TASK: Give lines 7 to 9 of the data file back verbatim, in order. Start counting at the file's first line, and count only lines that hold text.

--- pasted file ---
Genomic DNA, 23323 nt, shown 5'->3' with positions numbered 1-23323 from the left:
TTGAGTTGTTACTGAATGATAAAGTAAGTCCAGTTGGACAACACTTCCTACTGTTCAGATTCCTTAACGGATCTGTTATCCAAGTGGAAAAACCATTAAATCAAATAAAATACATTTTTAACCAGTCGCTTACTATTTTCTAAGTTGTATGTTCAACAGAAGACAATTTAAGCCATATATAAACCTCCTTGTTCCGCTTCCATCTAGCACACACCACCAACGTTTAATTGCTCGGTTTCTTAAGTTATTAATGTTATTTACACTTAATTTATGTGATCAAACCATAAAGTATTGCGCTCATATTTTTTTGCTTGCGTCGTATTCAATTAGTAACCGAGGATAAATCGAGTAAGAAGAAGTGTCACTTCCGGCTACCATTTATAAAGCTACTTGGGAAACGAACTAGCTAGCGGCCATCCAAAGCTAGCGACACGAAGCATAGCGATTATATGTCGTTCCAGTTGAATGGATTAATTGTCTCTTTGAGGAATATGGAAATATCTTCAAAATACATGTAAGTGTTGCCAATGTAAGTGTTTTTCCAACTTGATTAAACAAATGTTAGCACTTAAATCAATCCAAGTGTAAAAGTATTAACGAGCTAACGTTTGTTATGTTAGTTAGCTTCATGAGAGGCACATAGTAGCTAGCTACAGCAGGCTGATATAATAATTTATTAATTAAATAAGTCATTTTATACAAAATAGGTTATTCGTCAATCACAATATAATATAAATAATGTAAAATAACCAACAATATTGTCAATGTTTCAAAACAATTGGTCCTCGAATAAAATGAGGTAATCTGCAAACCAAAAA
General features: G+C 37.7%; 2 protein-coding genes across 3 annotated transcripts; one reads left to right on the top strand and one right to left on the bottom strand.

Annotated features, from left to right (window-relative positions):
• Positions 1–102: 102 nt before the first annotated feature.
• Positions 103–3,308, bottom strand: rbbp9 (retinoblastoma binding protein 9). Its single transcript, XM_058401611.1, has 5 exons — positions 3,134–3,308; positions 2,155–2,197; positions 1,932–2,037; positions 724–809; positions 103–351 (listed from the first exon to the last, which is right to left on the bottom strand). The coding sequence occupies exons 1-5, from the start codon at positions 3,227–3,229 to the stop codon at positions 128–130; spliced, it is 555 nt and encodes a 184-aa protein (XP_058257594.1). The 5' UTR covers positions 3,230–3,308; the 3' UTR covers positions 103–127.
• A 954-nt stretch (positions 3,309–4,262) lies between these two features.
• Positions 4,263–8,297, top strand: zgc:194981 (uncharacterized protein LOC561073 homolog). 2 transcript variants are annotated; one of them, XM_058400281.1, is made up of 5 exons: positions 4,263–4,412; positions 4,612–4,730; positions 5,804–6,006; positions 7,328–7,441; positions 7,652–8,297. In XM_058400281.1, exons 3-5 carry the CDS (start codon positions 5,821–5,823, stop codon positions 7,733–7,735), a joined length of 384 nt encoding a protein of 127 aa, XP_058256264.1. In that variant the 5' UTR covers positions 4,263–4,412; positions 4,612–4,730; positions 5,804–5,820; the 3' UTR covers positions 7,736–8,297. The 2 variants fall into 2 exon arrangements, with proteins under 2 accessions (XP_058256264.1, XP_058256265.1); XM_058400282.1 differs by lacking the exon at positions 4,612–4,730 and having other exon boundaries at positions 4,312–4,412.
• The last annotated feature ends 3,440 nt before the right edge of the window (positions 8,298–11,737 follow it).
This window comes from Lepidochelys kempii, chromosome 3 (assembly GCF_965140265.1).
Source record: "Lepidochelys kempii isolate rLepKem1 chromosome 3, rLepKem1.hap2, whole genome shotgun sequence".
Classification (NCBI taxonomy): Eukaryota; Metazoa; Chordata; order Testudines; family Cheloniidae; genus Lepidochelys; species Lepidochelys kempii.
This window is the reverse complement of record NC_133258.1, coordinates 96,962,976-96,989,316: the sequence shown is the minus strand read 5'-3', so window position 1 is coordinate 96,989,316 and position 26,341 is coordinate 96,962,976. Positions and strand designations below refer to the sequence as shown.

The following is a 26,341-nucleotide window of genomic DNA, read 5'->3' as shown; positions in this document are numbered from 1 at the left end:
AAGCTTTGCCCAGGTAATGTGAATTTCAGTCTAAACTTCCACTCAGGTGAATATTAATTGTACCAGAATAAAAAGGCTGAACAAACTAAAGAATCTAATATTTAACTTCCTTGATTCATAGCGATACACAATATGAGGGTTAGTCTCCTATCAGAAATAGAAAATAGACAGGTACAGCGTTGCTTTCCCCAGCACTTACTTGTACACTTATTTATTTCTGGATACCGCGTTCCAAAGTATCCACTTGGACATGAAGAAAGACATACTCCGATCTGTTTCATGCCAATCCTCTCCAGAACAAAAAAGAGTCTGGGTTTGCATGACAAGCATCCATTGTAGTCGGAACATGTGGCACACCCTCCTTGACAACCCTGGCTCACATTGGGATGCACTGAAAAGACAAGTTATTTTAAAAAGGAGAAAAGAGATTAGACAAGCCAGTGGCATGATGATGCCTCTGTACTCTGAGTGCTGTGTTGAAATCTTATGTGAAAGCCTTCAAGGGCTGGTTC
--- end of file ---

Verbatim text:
• A 954-nt stretch (positions 3,309–4,262) lies between these two features.
• Positions 4,263–8,297, top strand: zgc:194981 (uncharacterized protein LOC561073 homolog). 2 transcript variants are annotated; one of them, XM_058400281.1, is made up of 5 exons: positions 4,263–4,412; positions 4,612–4,730; positions 5,804–6,006; positions 7,328–7,441; positions 7,652–8,297. In XM_058400281.1, exons 3-5 carry the CDS (start codon positions 5,821–5,823, stop codon positions 7,733–7,735), a joined length of 384 nt encoding a protein of 127 aa, XP_058256264.1. In that variant the 5' UTR covers positions 4,263–4,412; positions 4,612–4,730; positions 5,804–5,820; the 3' UTR covers positions 7,736–8,297. The 2 variants fall into 2 exon arrangements, with proteins under 2 accessions (XP_058256264.1, XP_058256265.1); XM_058400282.1 differs by lacking the exon at positions 4,612–4,730 and having other exon boundaries at positions 4,312–4,412.
• The last annotated feature ends 3,440 nt before the right edge of the window (positions 8,298–11,737 follow it).